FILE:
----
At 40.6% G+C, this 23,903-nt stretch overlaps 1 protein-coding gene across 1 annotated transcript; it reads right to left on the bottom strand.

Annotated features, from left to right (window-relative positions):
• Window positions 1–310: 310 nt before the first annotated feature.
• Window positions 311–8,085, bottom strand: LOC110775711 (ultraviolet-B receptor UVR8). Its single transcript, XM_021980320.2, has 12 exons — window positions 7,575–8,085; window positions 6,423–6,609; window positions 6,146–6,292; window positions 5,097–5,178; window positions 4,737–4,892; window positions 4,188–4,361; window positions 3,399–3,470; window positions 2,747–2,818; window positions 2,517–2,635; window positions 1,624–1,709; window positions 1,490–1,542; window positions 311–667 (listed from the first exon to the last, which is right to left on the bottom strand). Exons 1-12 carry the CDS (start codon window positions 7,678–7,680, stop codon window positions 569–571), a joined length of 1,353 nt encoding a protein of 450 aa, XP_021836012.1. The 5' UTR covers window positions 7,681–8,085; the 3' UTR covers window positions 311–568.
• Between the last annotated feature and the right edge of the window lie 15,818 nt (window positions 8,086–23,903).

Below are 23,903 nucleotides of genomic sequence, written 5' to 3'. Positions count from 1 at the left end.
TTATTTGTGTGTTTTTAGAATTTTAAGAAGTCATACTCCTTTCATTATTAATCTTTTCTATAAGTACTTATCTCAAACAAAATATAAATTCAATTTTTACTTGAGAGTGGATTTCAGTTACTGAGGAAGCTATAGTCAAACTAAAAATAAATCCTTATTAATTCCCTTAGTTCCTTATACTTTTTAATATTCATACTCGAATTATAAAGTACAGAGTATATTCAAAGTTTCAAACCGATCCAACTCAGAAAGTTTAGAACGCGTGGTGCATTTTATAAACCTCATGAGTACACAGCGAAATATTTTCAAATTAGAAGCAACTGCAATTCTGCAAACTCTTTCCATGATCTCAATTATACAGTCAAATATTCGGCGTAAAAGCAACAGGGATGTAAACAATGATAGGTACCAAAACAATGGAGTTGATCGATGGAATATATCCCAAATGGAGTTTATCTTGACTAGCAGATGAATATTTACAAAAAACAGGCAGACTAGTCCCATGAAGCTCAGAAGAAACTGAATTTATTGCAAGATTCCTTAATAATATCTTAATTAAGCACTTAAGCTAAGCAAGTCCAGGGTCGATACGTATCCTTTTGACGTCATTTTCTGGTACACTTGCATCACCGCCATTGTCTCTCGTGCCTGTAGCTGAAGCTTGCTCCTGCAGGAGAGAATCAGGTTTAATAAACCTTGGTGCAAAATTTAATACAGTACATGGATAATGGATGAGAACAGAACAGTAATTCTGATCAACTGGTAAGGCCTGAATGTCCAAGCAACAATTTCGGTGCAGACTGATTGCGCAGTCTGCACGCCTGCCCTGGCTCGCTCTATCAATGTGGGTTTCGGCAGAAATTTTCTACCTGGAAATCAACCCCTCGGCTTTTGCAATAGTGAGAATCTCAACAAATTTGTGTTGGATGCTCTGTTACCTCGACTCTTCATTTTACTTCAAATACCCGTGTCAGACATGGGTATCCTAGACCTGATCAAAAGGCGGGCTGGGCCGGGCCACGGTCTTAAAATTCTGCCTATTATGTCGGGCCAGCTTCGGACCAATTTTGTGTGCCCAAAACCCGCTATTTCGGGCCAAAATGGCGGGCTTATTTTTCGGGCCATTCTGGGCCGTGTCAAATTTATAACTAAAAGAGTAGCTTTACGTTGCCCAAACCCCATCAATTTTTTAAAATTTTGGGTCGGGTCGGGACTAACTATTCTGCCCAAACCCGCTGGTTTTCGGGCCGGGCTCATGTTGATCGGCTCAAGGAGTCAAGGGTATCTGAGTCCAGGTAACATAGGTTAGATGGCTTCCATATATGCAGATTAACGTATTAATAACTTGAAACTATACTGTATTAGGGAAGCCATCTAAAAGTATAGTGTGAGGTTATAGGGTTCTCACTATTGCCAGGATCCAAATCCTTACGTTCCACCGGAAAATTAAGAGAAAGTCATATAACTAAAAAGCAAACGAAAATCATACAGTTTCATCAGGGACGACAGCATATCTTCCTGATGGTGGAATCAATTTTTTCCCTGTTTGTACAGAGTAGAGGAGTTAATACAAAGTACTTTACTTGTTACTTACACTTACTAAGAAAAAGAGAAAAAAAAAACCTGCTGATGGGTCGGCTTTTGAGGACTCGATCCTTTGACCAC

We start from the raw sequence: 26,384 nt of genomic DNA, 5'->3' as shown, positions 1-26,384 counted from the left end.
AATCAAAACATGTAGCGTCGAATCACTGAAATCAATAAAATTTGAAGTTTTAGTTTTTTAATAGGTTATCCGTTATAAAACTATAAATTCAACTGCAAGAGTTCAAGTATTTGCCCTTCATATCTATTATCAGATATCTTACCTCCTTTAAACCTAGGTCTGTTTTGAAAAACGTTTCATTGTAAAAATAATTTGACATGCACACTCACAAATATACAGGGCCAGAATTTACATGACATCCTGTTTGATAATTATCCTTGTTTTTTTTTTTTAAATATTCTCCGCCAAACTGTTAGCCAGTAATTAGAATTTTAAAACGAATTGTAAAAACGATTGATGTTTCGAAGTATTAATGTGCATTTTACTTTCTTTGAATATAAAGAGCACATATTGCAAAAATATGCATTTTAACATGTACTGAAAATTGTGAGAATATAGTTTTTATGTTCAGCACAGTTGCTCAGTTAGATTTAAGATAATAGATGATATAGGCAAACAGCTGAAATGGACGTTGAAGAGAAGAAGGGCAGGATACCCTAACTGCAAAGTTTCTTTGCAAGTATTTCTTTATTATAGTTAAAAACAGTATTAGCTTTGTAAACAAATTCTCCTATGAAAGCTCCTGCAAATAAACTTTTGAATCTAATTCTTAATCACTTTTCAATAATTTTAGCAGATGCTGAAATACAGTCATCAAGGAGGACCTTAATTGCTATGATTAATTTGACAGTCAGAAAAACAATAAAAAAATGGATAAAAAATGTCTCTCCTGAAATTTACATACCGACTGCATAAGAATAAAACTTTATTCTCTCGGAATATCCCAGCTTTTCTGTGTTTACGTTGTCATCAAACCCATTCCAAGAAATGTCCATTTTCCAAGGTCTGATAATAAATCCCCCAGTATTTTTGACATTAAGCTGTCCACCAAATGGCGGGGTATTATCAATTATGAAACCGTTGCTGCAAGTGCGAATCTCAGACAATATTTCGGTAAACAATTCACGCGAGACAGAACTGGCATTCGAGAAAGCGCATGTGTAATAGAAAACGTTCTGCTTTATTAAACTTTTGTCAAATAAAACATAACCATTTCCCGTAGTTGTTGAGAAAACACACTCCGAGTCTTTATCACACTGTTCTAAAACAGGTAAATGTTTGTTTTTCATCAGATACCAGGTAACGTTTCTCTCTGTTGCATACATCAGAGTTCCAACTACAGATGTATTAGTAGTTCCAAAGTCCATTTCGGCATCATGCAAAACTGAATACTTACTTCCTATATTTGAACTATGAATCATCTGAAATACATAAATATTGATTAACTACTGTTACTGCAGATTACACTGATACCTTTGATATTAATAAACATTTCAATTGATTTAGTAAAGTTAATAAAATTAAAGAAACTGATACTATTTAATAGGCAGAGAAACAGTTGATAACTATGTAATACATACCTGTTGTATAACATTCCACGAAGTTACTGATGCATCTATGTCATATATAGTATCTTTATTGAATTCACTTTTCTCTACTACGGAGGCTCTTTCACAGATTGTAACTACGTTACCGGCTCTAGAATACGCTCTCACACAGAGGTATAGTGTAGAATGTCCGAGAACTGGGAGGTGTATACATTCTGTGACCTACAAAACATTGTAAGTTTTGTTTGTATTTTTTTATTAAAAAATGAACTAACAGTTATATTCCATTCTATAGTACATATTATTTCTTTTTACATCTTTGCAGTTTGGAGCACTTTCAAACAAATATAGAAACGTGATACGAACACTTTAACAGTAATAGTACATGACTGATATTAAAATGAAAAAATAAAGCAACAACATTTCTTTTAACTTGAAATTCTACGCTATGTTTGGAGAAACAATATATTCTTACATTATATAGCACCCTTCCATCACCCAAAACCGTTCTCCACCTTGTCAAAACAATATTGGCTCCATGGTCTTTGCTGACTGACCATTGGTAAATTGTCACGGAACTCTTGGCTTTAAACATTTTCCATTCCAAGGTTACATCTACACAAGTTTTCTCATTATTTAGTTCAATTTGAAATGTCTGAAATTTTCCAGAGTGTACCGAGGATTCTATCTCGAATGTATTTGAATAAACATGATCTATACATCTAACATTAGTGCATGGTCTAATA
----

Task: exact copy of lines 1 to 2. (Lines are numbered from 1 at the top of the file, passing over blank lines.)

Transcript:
At 40.6% G+C, this 23,903-nt stretch overlaps 1 protein-coding gene across 1 annotated transcript; it reads right to left on the bottom strand.

Annotated features, from left to right (window-relative positions):